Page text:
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Old 10-31-2019, 02:57 PM   #201
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Much appreciate you sharing your exercise!

Hindsight being what it is, and if we haven't outworn our welcome with all these questions...if you now set your ending balance in i-orp to what Income Strategy predicts, how do i-orp's suggested conversions (and tax amounts) compare?
I doubt I could get settings and assumptions close enough between Income Strategy and i-ORP to be meaningful. And there are way more bells and whistles with Income Strategy.
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Old 11-01-2019, 03:56 AM   #202
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In the widowed spouse case, in our community property state the entire joint brokerage account will receive a stepped up basis. Since most of our income has been LT cap gains qualified, and expected to continue even after RMDs/SS, this gives the surviving spouse the opportunity to reorganize investments for far more tax efficiency without incurring capital gains, plus with higher basis more opportunity to tax loss harvest. This can offset a chunk of the higher surviving spouse tax burden.

This has been an richly informative thread, Midpack. Thanks for sharing. Your detailed analysis and responses to comments and questions. I’ll be referring to this thread when I review our situation yet again.
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Old 11-01-2019, 07:16 AM   #203
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Another strategy we will probably implement for the surviving spouse is to have heirs inherit the IRAs, bypassing the spouse. It’s a small % of our net worth and heirs can really use it. So the surviving spouse only has to deal with their own SS and RMDs.

We have been gifting while alive, so this is just a variation.
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Old 11-02-2019, 05:25 PM   #204
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A very informative thread, I am bookmarking it.
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Another way to evaluate Roth choices....
Old 11-02-2019, 07:40 PM   #205
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Another way to evaluate Roth choices....

Midpack,

I have used a slightly different approach to evaluate choices. While you see a fairly small difference in ending portfolio values (not a high priority for you), do you have the option of summing up all of your after tax spending from current age to age 97?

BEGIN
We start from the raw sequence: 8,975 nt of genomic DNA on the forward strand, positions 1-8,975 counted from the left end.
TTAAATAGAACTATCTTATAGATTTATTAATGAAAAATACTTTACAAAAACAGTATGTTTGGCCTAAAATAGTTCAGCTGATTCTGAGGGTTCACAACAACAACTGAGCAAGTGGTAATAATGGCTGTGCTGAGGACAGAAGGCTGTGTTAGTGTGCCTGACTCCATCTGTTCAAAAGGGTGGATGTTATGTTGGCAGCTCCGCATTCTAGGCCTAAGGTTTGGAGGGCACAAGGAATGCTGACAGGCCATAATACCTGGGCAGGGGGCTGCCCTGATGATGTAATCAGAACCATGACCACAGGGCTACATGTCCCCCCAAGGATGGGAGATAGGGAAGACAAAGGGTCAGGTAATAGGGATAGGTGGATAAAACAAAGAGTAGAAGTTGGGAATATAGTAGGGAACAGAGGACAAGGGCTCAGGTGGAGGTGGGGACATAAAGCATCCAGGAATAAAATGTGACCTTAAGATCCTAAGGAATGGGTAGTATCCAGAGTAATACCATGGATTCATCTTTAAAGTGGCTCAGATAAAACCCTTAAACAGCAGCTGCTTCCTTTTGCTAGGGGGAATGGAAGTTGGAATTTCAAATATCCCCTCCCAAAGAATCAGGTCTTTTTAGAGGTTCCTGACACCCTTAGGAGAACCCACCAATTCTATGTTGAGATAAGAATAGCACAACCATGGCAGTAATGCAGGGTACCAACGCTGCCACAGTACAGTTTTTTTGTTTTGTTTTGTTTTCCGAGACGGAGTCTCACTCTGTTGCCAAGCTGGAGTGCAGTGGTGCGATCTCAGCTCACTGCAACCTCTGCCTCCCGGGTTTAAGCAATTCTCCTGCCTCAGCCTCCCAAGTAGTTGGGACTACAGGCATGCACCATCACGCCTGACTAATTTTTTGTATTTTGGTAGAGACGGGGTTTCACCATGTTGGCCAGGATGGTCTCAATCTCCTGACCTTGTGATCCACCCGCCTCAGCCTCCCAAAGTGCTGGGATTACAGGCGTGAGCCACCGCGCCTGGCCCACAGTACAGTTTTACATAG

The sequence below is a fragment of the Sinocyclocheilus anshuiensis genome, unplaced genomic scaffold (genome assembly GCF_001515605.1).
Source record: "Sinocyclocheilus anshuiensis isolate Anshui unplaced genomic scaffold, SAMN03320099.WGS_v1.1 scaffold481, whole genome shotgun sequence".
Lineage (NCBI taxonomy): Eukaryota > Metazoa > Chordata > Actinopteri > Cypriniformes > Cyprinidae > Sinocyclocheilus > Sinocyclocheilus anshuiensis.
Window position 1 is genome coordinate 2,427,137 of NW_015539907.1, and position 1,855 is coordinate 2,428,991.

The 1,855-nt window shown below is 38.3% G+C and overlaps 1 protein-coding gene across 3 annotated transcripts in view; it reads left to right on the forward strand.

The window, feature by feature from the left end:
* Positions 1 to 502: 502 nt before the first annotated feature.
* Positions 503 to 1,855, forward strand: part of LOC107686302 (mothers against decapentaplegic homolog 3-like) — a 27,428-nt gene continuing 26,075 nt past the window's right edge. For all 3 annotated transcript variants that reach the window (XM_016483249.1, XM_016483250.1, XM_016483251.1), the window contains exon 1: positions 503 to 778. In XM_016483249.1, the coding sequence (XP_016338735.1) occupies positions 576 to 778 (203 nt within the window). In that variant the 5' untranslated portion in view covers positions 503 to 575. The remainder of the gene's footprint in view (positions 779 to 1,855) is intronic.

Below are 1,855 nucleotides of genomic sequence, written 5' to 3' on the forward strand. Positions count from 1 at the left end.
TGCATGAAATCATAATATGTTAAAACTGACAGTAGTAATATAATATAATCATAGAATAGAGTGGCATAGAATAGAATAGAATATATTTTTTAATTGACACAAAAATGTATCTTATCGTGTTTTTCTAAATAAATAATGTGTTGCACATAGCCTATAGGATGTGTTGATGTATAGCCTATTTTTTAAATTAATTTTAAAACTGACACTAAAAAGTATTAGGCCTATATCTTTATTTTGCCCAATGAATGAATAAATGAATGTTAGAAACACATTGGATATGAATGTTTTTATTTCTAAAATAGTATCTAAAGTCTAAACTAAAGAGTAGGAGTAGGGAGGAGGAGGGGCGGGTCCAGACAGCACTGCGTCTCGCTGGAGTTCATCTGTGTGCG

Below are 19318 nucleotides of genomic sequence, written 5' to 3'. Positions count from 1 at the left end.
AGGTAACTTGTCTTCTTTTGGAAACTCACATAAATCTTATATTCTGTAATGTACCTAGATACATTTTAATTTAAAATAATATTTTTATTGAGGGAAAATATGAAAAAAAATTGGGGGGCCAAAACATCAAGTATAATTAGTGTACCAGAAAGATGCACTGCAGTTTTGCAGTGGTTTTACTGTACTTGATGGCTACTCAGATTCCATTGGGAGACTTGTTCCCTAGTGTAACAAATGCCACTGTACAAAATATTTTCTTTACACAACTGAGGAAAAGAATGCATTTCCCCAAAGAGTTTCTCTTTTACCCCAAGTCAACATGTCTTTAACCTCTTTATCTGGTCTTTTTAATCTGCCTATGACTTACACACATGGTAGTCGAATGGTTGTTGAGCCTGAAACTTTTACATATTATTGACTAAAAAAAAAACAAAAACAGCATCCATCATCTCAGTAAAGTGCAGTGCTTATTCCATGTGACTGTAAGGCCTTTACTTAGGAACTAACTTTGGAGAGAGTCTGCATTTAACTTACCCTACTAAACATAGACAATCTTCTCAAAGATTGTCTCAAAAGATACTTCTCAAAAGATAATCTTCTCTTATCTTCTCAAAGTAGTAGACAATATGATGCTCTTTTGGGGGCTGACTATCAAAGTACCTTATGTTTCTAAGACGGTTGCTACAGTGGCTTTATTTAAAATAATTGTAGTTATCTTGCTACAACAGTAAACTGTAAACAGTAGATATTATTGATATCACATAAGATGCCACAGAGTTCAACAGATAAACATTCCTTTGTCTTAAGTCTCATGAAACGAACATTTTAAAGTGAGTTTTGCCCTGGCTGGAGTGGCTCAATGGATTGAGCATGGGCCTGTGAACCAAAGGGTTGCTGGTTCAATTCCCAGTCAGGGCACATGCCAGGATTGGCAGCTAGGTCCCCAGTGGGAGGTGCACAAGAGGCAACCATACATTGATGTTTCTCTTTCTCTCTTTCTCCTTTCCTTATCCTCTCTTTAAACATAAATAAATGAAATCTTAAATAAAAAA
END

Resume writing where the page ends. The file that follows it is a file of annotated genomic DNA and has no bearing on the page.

If you take that number and add it to your final portfolio balance each year, you can see what the different Roth conversion rates have on your lifestyle. I did something similar when looking at SSA benefits age 62 vs 70...and created a total for each year that I would be alive. The idea is that you can tell when your choices will matter and how much it matters as you age.

You could also test each of your tax rate assumptions to see if your tax rate assumptions matter as much as your Roth conversion assumptions...or more.

Finally, in my spreadsheets, I tend to do things in today's dollars (i.e., no inflation, no SSA COLA, and ROI's are reduced accordingly) This will produce numbers that make sense today. Everything will cost a lot more in 30 years, so $2k/year may not be that important in future dollars. It may only be a few hundred dollars/year in today's dollars.

Just some thoughts to help you use up your $20/month.
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Old 11-03-2019, 08:04 AM   #206
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I may be missing your points in some respects so please correct what I’m missing. FWIW
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Midpack,

I have used a slightly different approach to evaluate choices. While you see a fairly small difference in ending portfolio values (not a high priority for you actually ending balance/portfolio preservation is/was my top priority, tax liability for heirs was the low priority for us), do you have the option of summing up all of your after tax spending from current age to age 97? After tax spending is a variable I’ve set, and it’s exactly the same every year for all models I’ve run (unlike i-ORP, never liked that BTW).